An Ecclesiastical History of Ireland, from the First Introduction of Christianity Among the Irish, to the Beginning of the Thirteenth Century: Compiled from the Works of the Most Esteemed Authors ... who Have Written and Published on Matters Connected with the Irish Church; and from Irish Annals and Other Authentic Documents Still Existing in Manuscript, Volume 1
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abbot according Adamnan Aengus Ailbe alluded ancient Annals Annals of Ulster Antiq Apostle Archdall Armagh Armorica arrival assigned Auxerre baptized Bede Benignus bishop Bollandists Boulogne Brigid Britain Britannia Britany Britons Cadoc called Canons Cashel celebrated Chap Christian Chron church Cogitosus Colgan Colgan Tr Colman of Dromore concerning conjecture consecrated Coroticus death Declan died A. D. disciple district ecclesiastical Enda fables Fiech's Finnian followed Gaul German Gildas Harris Hibernia Hist holy hymn Ireland Irish island Jocelin Jocelin cap Kieran Kildare king Ledwich Leinster Leogaire mentioned mission monastery Munster Nennius O'Flaherty observed Palladius passage Patricius Patrick period persons Pope preaching pretended priest prince probably Probus quoted by Usher Roman Rome saint says Scholiast Scots Secundinus seqq sixth century spoken story supposed Tillemont tion Tirechan tract Tripart Tripartite Ulster Usher Ware writers
Page 345 - Dei habuerunt nisi idola et inmunda usque nunc semper coluerunt quomodo nuper facta est plebs Domini et filii Dei nuncupantur, filii Scottorum et filiae regulorum monachi et uirgines Christi esse uidentur?
Page 291 - ... that they and their master may return to God, &c. ~Among other very affecting expostulations, he observes that the Roman and Gallic Christians are wont to send proper persons with great sums of money to the Franks and other pagans, for the purpose of redeeming Christian captives ; while, on the contrary, that monster, Coroticus, made a trade of selling the members of Christ to nations ignorant of God.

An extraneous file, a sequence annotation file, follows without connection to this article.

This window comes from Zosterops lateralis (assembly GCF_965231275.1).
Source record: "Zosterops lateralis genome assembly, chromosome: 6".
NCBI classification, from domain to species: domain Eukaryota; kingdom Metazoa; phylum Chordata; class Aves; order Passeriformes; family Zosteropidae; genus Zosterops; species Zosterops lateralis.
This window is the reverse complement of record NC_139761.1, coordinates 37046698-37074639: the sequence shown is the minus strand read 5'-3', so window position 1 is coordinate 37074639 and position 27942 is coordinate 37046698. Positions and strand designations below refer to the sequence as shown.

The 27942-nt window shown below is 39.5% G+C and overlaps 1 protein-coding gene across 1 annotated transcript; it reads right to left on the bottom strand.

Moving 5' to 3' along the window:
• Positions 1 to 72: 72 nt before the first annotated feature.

Page 223 - The chief priests therefore and the Pharisees gathered a council, and said : What do we, for this man doth many miracles? If we let Him alone so, all will believe in Him: and the Romans will come and take away our place and nation.
Page 107 - Britanniae pars interior ab iis incolitur, quos natos in insula ipsa memoria proditum dicunt : maritima pars ab iis, qui praedae ac belli inferendi causa ex Belgis transierant : qui omnes fere iis nominibus civitatum appellantur, quibus orti ex civitatibus eo pervenerunt, et bello illato ibi remanserunt, atque agros colere cœperunt.
Page 156 - And I was greatly affected in my heart, and could read no longer ; then I awoke.
Page 323 - Glestoniae, sicut et caeterae fidelium turbae, magno colebant affectu; et maxime ob beati PATRICII SENIORIS honorem, qui faustus ibidem in Domino quievisse narratur.
Page 82 - Colgan's collection, are less " ' ancient. Of the second, third, and fourth, it is enough to say, in the words of the acute Dr. Lanigan, that they " are full of fables, and seem to have been copied either from each other, or from some common repository in which those stories had been collected...
Page 217 - Patrick gave the name of Benignus, from his benign disposition. This boy became so attached to St. Patrick, that he insisted on going along with him. St. Patrick received him with pleasure into his society, and...
Page 220 - Leogaire (42) and the assembled princes were celebrating a religious festival, of which fire-worship formed a part. There was a standing law that, at the time of this festival, no fire should be kindled for a considerable distance all around, until after a great fire should be lighted in the royal palace of Temoria or Tarah. (43) St. Patrick's Paschal fire was, however, lighted before that of the palace, and being seen from the heights of Tarah excited great astonishment.